Super Bowl XLII was a record-setter for Nevada sportsbooks. Betting on this year’s game was up about $20 million from last year.
Nevada sports betting on the Super Bowl
The game between the Philadelphia Eagles and the New England Patriots on Sunday night was the most wagered-upon game in the history of Nevada sports betting. The Eagles won — and covered the spread — in a game that also easily surpassed the over-under on points.
According to preliminary figures from the Nevada Gaming Control Board, the 198 books in the state took $158,586,934 in wagers. The sportsbooks held 0.7 percent of those wagers, $1,170,432. That’s the direct revenue the books generated from wagering.
Super Bowl wagering historically
Just five years ago, handle for the Super Bowl routinely was under $100 million in the state. Here is a look at handle and win over the past five years:
- 2017: $138,480,136 handle; $10,937,826 win
- 2016: $132,545,587; $13,314,539
- 2015: $115,986,086, $3,261,066
- 2014: $119,400,822, $19,673,960
- 2013: $98,936,798, $ 7,206,460
Handle has nearly doubled since 2009, when it was around $81 million.
The number is a fraction of the amount estimated to be wagered via offshore sportsbooks operating illegally in the US. The American Gaming Association’s best guess is that about $4.6 billion is wagered by Americans outside of Nevada sportsbooks.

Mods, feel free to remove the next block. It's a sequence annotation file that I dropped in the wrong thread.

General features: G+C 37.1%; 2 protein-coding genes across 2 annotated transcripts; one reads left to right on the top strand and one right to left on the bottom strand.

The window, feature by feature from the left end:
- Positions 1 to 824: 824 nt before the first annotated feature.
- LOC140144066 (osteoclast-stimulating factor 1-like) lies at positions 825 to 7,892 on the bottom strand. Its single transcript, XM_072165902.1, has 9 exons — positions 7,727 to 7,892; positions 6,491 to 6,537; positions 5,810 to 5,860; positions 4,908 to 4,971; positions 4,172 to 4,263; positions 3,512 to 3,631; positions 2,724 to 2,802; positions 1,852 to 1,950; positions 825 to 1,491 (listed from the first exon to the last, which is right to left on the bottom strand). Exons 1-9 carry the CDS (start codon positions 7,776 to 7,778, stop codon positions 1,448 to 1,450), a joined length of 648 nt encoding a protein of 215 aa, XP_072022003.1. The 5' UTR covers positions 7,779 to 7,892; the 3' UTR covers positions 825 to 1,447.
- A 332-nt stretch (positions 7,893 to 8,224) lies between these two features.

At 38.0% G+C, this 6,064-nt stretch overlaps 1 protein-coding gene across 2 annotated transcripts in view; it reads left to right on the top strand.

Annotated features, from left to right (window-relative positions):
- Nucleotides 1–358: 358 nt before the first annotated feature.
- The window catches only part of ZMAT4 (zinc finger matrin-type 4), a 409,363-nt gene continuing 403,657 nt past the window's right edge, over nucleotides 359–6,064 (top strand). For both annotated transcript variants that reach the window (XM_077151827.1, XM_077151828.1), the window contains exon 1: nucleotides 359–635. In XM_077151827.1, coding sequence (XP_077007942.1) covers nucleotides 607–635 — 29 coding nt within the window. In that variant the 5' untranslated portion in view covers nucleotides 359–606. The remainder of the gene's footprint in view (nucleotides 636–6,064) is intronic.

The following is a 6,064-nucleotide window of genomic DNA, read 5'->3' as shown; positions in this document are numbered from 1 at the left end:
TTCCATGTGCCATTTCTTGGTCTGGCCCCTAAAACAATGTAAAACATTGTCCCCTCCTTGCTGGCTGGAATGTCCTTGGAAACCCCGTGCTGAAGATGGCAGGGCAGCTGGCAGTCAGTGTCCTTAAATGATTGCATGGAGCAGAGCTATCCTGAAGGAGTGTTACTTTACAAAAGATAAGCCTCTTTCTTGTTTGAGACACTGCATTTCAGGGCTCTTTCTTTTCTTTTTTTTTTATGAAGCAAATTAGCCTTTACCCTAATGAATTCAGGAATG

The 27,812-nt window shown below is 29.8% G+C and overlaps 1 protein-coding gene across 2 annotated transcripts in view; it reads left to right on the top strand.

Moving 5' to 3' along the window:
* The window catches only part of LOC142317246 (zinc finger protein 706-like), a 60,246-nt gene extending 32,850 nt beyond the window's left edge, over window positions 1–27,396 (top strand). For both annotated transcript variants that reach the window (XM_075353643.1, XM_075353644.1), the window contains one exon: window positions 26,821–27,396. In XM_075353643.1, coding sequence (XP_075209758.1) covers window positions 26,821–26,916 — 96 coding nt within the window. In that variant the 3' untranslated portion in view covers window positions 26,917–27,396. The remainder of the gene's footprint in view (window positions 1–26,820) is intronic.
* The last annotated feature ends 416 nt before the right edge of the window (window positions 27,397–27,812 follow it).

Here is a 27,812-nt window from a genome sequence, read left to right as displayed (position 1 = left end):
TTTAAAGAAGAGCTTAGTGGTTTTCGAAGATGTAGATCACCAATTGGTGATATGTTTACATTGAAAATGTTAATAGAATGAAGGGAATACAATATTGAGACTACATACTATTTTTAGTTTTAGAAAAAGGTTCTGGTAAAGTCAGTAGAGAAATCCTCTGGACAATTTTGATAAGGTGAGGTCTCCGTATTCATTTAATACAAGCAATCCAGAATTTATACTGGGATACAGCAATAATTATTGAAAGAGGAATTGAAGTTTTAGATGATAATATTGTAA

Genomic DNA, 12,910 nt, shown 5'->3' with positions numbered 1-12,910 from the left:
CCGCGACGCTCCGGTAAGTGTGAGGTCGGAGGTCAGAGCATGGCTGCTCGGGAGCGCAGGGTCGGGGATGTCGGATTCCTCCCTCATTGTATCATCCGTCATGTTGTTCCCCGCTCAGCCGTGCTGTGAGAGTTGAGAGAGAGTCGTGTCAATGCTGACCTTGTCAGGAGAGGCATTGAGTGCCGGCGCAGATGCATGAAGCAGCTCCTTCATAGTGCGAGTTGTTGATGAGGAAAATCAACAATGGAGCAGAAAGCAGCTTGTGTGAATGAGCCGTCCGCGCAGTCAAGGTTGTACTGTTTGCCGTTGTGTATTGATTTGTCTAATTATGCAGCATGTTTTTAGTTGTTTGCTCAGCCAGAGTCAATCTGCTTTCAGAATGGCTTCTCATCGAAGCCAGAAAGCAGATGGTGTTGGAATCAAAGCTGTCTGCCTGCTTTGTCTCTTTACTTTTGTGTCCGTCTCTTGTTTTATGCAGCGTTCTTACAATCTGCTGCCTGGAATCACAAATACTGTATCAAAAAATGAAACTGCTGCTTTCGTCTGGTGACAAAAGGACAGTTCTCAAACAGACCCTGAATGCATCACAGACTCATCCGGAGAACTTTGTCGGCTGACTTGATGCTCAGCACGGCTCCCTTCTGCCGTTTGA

How would the ‘integrity fee’ work here?
States around the country are lining up to legalize sports betting if the aforementioned New Jersey sports betting case goes the way of NJ. A full strikedown of the federal ban — PASPA — would mean other states could enact their own sports betting laws.
This prospect has led some leagues — the NBA and Major League Baseball — to propose a sports betting integrity fee at the state level. That fee would pay one percent of handle to the leagues on which wagering would occur.
If we were to apply the integrity fee to Super Bowl wagering, that would mean roughly $1.6 milion goes to the NFL. That transfer of money would have made the sportsbooks a net loser on the Super Bowl, as one percent of handle would eclipse the revenue they generated ($1.2 million).
That’s why we’ve seen the leagues and commercial casinos prepare for battle over this issue. While casinos typically hold around five percent of sports betting wagers, over the short term an integrity fee could entirely gobble up any revenue a sportsbook might produce. And even if the books are doing well, it would eat up a sizable chunk of their revenue.
Only one state has actually included an “integrity fee” in its language — Indiana — so far. Such a fee is unlikely ever to be implemented in Nevada, unless it comes from a new federal law.